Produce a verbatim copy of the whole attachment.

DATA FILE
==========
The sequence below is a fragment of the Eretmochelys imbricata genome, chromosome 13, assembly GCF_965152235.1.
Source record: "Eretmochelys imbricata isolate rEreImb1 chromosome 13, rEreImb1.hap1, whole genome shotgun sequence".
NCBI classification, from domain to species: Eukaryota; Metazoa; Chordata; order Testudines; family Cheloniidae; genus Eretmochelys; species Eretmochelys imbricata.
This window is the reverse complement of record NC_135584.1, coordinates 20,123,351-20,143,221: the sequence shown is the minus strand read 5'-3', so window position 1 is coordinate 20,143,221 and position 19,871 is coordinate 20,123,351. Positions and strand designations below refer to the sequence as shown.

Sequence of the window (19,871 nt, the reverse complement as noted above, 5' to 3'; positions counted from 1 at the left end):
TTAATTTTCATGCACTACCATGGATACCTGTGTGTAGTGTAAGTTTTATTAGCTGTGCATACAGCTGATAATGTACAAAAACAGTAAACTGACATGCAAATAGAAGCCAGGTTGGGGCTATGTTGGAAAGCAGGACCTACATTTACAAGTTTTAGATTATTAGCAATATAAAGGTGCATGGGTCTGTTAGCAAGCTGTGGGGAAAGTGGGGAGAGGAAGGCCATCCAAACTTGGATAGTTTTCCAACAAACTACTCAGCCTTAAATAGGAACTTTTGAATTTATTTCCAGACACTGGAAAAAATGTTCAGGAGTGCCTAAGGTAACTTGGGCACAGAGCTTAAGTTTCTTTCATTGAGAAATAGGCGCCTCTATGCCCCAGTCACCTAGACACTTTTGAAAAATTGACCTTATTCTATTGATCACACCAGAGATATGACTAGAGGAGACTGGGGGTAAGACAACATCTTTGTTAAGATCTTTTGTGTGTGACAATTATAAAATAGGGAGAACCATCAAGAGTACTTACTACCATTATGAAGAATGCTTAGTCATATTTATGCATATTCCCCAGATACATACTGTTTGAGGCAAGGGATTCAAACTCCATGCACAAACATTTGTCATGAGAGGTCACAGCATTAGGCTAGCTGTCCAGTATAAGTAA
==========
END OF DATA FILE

The sequence below is a fragment of the Eretmochelys imbricata genome, chromosome 13, assembly GCF_965152235.1.
Source record: "Eretmochelys imbricata isolate rEreImb1 chromosome 13, rEreImb1.hap1, whole genome shotgun sequence".
NCBI classification, from domain to species: Eukaryota; Metazoa; Chordata; order Testudines; family Cheloniidae; genus Eretmochelys; species Eretmochelys imbricata.
This window is the reverse complement of record NC_135584.1, coordinates 20,123,351-20,143,221: the sequence shown is the minus strand read 5'-3', so window position 1 is coordinate 20,143,221 and position 19,871 is coordinate 20,123,351. Positions and strand designations below refer to the sequence as shown.

Sequence of the window (19,871 nt, the reverse complement as noted above, 5' to 3'; positions counted from 1 at the left end):
TTAATTTTCATGCACTACCATGGATACCTGTGTGTAGTGTAAGTTTTATTAGCTGTGCATACAGCTGATAATGTACAAAAACAGTAAACTGACATGCAAATAGAAGCCAGGTTGGGGCTATGTTGGAAAGCAGGACCTACATTTACAAGTTTTAGATTATTAGCAATATAAAGGTGCATGGGTCTGTTAGCAAGCTGTGGGGAAAGTGGGGAGAGGAAGGCCATCCAAACTTGGATAGTTTTCCAACAAACTACTCAGCCTTAAATAGGAACTTTTGAATTTATTTCCAGACACTGGAAAAAATGTTCAGGAGTGCCTAAGGTAACTTGGGCACAGAGCTTAAGTTTCTTTCATTGAGAAATAGGCGCCTCTATGCCCCAGTCACCTAGACACTTTTGAAAAATTGACCTTATTCTATTGATCACACCAGAGATATGACTAGAGGAGACTGGGGGTAAGACAACATCTTTGTTAAGATCTTTTGTGTGTGACAATTATAAAATAGGGAGAACCATCAAGAGTACTTACTACCATTATGAAGAATGCTTAGTCATATTTATGCATATTCCCCAGATACATACTGTTTGAGGCAAGGGATTCAAACTCCATGCACAAACATTTGTCATGAGAGGTCACAGCATTAGGCTAGCTGTCCAGTATAAGTAA